A fool-proof and obvious way of doing that is by sending out an automated welcome email or message to your new users.
The email/message should:
- Address the user with their first name
- Thank them for choosing your product
- Show your excitement
- Include a CTA that leads them to the next step/destination (whatever it may be)
Apart from users who pay for the first time, this obviously applies to users who sign up for trials as well.
You can use a tool that automates the entire process and sends out emails to anyone who signs up for your product.
2. Provide a Quick Overview/Tutorial of Your Product
The welcoming process is still not over.
After delivering the initial email or message and welcoming the user onboard, come up with a greeting message.
This greeting message should pop up when a customer begins to use the app for the first time.
For example, this is the greeting message that all Slack users get when they first start using the app:
Don’t just stop there.
Go one step further and take your new users on a small tour/interactive walkthrough of your product.
For that, you can use an animated explainer video, recorded tutorial, or plain text coupled with visuals.
For now, just keep things simple. Don’t dump all of the information on your user at once.
The goal here is to provide a taste of your solution and assist them with getting started.
3. Train or Educate Your New Customers and Users
This next step can make or break your entire onboarding process.
If you’re offering a comprehensive product with a complex user-interface, and on top of that, you’re not offering instant support to your users, you’re setting yourself up for failure.
Needless to say, if users find it increasingly difficult to use your product, they’ll eventually switch to your competitors.
That’s the last thing you want.
To increase your customer retention rate, you have to train and educate them about your product and improve the user experience.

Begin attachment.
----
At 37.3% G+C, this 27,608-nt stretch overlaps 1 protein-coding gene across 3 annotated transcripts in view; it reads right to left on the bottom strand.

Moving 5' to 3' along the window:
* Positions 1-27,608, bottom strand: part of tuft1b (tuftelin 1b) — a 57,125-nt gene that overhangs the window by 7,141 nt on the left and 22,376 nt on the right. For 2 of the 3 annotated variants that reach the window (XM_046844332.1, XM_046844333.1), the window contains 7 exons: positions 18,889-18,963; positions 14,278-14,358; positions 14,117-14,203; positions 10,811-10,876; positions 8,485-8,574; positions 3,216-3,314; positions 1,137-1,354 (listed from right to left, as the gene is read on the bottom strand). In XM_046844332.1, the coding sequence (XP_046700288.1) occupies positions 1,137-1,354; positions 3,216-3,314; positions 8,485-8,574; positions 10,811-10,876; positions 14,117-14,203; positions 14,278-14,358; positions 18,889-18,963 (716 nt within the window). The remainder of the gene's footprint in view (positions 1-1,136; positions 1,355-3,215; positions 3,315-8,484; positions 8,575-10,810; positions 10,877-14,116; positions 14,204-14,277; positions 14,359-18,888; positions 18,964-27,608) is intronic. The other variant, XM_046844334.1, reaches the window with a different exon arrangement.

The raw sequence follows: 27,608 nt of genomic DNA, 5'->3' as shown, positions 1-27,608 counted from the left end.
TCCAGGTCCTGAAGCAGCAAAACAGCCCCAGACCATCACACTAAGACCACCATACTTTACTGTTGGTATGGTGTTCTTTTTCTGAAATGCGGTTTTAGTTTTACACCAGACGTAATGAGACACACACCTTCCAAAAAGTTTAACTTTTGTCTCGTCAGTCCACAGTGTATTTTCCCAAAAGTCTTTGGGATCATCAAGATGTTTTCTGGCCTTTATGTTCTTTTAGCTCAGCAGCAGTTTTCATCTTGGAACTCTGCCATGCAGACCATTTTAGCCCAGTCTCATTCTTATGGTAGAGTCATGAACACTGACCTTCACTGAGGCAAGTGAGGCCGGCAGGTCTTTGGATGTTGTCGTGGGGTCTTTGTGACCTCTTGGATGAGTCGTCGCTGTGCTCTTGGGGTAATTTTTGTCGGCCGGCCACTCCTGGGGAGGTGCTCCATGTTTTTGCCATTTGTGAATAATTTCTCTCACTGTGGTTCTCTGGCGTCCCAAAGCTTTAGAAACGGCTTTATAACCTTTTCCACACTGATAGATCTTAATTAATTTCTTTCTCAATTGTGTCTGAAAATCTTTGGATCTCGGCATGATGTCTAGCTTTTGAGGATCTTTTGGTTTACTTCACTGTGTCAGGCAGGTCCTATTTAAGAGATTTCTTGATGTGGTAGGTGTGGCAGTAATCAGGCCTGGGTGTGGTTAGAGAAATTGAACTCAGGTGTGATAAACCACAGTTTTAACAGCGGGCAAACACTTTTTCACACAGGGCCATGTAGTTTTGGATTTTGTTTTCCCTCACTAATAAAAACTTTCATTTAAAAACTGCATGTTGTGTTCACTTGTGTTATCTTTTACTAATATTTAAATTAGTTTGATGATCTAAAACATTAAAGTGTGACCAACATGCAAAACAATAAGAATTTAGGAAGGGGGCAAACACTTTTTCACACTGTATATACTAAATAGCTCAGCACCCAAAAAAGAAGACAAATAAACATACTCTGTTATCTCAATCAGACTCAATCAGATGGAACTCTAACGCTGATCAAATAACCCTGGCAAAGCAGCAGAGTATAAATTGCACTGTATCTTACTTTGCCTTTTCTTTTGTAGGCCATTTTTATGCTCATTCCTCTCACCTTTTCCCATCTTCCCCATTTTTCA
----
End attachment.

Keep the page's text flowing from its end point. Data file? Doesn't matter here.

For that, you could:
- Create a knowledge base where users can access material on the use of your products. SEMrush’s knowledge base is a good example:
- Invest in explainer videos and upload them on YouTube (and embed them on to your website/app).
- Having a separate page for FAQs
- Implanting messages across your app that pop up when users visit/interact with their corresponding features for the first time
You’re allowed to be as creative as you want.
However, don’t get carried away. Remember the end-goal, which is to make the users feel comfortable when they use your product.
4. Start Gathering Feedback After a While
Data is gold.
To consistently improve your onboarding process (along with your entire product, for that matter), you need feedback from your users. This will also tell you if you’re successfully fulfilling customer needs in the first place, or not.
To that end, after a day or two when the customer starts using your product, ask them for their feedback.
You can do that with a simple in-app message, email, or (if you have their phone numbers), through calls.
Start slow. Ask them about their experience so far, and whether or not they’d recommend your product to a friend.
Don’t overwhelm them with a barrage of questions.
Ask them questions throughout the customer journey.
You can also leverage social listening tools to find out the public sentiment towards your product on social media, since it can help you discover room for improvement.
More importantly, once you finish gathering the data, make sure that you act on it i.e. leverage it to improve your product and the onboarding experience.
5. Gauge the Success of Your Onboarding Process (and Share with Your Customers)
Throughout the onboarding, make sure you gauge the success of your efforts.
For that reason, you need to leverage certain customer satisfaction metrics, such as customer lifetime value, retention/churn, etc.
If you’re not measuring the direct impact of your customer onboarding program on the actual business bottom line, you’re missing out on the opportunity to improve your process.
Furthermore, the program could be doing more harm than good, and without monitoring, you’ll never find out.
A tried-and-tested way is to come up with milestones that help you determine if you’re well on your way to achieving your broader business goals, or not.
Here are some examples:
- Increase retention rate by X%
- Increase average customer lifetime value by X%
- Reduce churn rate by X%
As with everything else, start small.
Don’t set unrealistic milestones. Instead, break them down into smaller ones to track whether or not you’re on the path towards successful onboarding.
Furthermore, figure out a way to tie the effectiveness of your customer onboarding process with the customer success rates.
In the end, share your celebrations with your customers and thank them for accompanying you on this journey.
6. Come Up with New Features and Offers to Make Customers Stick Around
At this point – provided that you did everything right – most of your customers should be onboarded.
Does that mean you can rest easy and hope that your customers continue doing business with you?